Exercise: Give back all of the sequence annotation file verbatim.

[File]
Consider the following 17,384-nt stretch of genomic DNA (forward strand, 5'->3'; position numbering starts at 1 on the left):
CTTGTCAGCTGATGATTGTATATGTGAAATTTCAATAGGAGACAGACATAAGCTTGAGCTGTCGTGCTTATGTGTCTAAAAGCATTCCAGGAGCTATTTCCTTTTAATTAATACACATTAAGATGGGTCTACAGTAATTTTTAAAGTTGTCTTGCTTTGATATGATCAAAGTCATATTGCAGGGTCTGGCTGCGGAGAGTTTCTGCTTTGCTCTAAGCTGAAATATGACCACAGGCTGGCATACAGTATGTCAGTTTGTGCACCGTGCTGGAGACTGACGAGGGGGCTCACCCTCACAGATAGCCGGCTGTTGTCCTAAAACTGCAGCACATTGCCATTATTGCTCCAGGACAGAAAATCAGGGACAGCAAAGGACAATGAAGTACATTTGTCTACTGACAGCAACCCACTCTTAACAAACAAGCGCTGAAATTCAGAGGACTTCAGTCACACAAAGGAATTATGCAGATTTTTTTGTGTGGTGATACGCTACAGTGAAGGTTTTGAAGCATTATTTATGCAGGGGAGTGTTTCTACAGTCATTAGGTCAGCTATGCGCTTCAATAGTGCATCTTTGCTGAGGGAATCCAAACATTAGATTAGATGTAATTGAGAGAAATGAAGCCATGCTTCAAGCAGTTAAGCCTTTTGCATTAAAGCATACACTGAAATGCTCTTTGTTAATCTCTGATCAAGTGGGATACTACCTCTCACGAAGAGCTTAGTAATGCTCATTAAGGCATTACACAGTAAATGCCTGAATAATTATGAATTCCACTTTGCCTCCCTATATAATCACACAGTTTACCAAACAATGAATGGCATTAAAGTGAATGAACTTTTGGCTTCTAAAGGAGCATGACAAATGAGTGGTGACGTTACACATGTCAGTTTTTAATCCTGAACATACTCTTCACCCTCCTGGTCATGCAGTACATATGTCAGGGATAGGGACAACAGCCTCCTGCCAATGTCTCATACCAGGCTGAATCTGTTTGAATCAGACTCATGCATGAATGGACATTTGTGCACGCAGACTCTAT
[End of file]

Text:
Consider the following 17,384-nt stretch of genomic DNA (forward strand, 5'->3'; position numbering starts at 1 on the left):
CTTGTCAGCTGATGATTGTATATGTGAAATTTCAATAGGAGACAGACATAAGCTTGAGCTGTCGTGCTTATGTGTCTAAAAGCATTCCAGGAGCTATTTCCTTTTAATTAATACACATTAAGATGGGTCTACAGTAATTTTTAAAGTTGTCTTGCTTTGATATGATCAAAGTCATATTGCAGGGTCTGGCTGCGGAGAGTTTCTGCTTTGCTCTAAGCTGAAATATGACCACAGGCTGGCATACAGTATGTCAGTTTGTGCACCGTGCTGGAGACTGACGAGGGGGCTCACCCTCACAGATAGCCGGCTGTTGTCCTAAAACTGCAGCACATTGCCATTATTGCTCCAGGACAGAAAATCAGGGACAGCAAAGGACAATGAAGTACATTTGTCTACTGACAGCAACCCACTCTTAACAAACAAGCGCTGAAATTCAGAGGACTTCAGTCACACAAAGGAATTATGCAGATTTTTTTGTGTGGTGATACGCTACAGTGAAGGTTTTGAAGCATTATTTATGCAGGGGAGTGTTTCTACAGTCATTAGGTCAGCTATGCGCTTCAATAGTGCATCTTTGCTGAGGGAATCCAAACATTAGATTAGATGTAATTGAGAGAAATGAAGCCATGCTTCAAGCAGTTAAGCCTTTTGCATTAAAGCATACACTGAAATGCTCTTTGTTAATCTCTGATCAAGTGGGATACTACCTCTCACGAAGAGCTTAGTAATGCTCATTAAGGCATTACACAGTAAATGCCTGAATAATTATGAATTCCACTTTGCCTCCCTATATAATCACACAGTTTACCAAACAATGAATGGCATTAAAGTGAATGAACTTTTGGCTTCTAAAGGAGCATGACAAATGAGTGGTGACGTTACACATGTCAGTTTTTAATCCTGAACATACTCTTCACCCTCCTGGTCATGCAGTACATATGTCAGGGATAGGGACAACAGCCTCCTGCCAATGTCTCATACCAGGCTGAATCTGTTTGAATCAGACTCATGCATGAATGGACATTTGTGCACGCAGACTCTAT